"Bog Bodies" Inspire New Exhibit at the MATV Gallery

In the MATV Gallery - the artwork of Croatian-born Lidija Vukovic is inspired by the discovery of bog bodies, the ancient preserved remains of humans found in Northern Europe and the British Isles.

The creative bond between sculptural hats constructed from sand and acrylic paintings inspired by bog bodies may not be obvious at first, but for artist Lidija Vukovic, the two collections of artwork come from the same part of her imagination that looks at natural elements and sees what might be. These works are part of an exhibit called “Flowing Stillness”, the latest show running at the MATV Gallery from September 10 – November 2, 2012. Please join us for a reception with the artist on Saturday, September 29, from 5:00 - 6:30pm. 

The hats, constructed of sand and wire netting, bridge the art and fashion worlds; the sculptural designs are wearable and have appeared in fashion shows in Croatia, from where the artist moved to the US in 2004. Sitting at the beach, wondering what type of inexpensive medium to use for art school, Vukovic realized an abundant raw material was all around her. She said she “felt excited creating something that in reality would never be associated with the sand.” The hats may be colored with acrylic paints and perhaps whimsically depict a vignette, while others rely on design shape alone to create their visual impact. (Please note: the hats will only be on display at the public reception on September 29).

Years later, a new inspiration hit Vukovic when she came across a National Geographic story on bog bodies, which are preserved bodies that were discovered in and recovered from the peat bogs of Northern Europe, Great Britain and Ireland. Most of the bodies have been dated from the European Iron Age, beginning around 2000 BC. Just as the faces of these bodies often remain visible, human faces emerge from some part of the image in each of the paintings, which are composed with dark colors in acrylic paste for an effect that suggests organic matter and such elements as the wind and the sea. The dark earth colors are sometimes perceived as foreboding, but Vukovic was attracted to the subject matter because she sees the bodies as representing how humans are part of the planet’s life cycles and recognizes this as a connection to nature that should be celebrated. What goes back to the earth is needed for rejuvenation and birth.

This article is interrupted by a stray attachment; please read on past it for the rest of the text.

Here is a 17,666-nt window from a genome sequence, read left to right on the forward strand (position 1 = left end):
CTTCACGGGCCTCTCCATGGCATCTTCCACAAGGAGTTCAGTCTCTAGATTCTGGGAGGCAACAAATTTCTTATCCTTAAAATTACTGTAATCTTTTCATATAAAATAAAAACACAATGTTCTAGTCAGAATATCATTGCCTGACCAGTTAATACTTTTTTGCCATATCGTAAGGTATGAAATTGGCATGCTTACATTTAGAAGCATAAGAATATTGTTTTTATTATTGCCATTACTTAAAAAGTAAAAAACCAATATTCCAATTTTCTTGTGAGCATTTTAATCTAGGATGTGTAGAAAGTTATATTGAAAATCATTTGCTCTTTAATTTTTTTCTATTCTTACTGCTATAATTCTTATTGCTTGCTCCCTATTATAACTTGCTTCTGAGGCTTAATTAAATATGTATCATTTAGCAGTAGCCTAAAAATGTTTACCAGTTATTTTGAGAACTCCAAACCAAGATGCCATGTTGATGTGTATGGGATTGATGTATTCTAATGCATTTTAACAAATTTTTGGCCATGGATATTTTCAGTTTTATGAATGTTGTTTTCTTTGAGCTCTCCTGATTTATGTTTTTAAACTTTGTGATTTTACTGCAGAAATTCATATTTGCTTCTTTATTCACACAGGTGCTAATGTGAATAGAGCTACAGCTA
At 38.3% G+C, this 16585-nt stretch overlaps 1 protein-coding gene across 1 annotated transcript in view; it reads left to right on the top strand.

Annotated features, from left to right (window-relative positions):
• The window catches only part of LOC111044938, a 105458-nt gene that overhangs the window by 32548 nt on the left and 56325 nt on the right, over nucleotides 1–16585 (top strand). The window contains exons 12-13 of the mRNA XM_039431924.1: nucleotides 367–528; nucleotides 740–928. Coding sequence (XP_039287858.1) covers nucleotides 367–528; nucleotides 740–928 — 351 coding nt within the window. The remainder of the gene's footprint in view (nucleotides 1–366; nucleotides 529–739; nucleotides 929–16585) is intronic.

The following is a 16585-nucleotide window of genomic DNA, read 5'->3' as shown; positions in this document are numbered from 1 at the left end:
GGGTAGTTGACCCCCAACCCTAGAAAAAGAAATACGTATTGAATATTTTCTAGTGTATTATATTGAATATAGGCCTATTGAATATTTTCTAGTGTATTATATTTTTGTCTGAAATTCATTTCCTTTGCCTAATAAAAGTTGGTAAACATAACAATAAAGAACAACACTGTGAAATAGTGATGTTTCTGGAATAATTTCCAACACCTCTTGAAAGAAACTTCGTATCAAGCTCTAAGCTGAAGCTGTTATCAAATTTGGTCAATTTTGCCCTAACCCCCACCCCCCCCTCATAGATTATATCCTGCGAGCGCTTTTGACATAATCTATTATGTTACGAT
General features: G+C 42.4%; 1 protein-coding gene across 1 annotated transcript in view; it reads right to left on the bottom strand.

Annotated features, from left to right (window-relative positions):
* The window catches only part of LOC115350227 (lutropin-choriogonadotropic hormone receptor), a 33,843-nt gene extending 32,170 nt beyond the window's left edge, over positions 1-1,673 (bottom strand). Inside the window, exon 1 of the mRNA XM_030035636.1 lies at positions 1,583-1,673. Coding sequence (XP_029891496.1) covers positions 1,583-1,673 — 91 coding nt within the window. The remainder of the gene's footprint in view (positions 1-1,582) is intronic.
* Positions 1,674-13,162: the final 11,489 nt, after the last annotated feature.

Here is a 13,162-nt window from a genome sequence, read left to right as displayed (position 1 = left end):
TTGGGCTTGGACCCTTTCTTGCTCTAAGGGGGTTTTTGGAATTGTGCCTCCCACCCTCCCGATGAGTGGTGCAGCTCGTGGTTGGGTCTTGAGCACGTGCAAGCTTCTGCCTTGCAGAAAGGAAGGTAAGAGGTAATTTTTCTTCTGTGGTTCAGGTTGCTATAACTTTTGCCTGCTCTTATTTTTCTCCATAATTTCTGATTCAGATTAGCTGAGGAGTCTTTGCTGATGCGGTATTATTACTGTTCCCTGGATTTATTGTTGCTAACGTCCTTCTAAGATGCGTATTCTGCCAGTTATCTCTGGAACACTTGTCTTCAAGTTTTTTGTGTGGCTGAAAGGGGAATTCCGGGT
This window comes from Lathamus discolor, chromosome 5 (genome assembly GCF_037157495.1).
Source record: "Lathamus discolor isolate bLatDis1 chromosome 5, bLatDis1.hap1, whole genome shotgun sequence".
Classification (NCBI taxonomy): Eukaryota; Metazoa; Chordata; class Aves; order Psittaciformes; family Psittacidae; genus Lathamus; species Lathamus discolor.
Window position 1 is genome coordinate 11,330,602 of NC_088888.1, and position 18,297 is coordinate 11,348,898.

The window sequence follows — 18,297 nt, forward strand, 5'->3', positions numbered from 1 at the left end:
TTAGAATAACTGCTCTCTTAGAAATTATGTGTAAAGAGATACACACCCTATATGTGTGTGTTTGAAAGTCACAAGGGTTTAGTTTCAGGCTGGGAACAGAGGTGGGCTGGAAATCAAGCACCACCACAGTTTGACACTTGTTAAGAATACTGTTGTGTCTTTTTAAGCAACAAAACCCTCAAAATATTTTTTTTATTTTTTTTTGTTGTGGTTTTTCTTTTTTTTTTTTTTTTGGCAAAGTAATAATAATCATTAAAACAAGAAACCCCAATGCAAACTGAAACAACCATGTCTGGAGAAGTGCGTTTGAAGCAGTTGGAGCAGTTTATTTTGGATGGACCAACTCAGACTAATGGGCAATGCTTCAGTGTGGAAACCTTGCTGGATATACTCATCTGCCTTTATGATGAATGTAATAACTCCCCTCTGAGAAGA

Vukovic has been studying art for many years, and she attended the School of Art and Design (Rijeka) in Croatia, where she also participated in numerous art exhibits. She had her first US exhibit right after her arrival in the US, at the Wave Gallery in New Haven, CT. She has since exhibited in Boston, Cambridge and other area galleries. She was also behind the 2011 Malden Reads painting done with YWCA teens in 2011 and the Malden Reads Mural done at the “Soccer Extravaganza” in 2012. With a wide-ranging educational background that includes receiving a master’s degree in special education from Simmons College, Vukovic has found that her earlier education in oceanography, geography, and history has had a great impact on her artwork, and she anticipates that nature will continue to provide her with both inspiration and materials for her art.

The public is invited to attend the exhibit reception on Saturday, September 29th, from 5:00 to 6:30pm. Refreshments will be served and a 12-minute video exploring Vukovic's intriguing artwork will be screened. Viewing hours for the exhibit are Monday–Thursday, 10am-9pm; Friday, 10am-6pm; and Saturday, 10am-2pm. Handicapped accessible, Malden Access Television is located at 145 Pleasant St. in Malden Square.

(Article by Leslie A. Weston)

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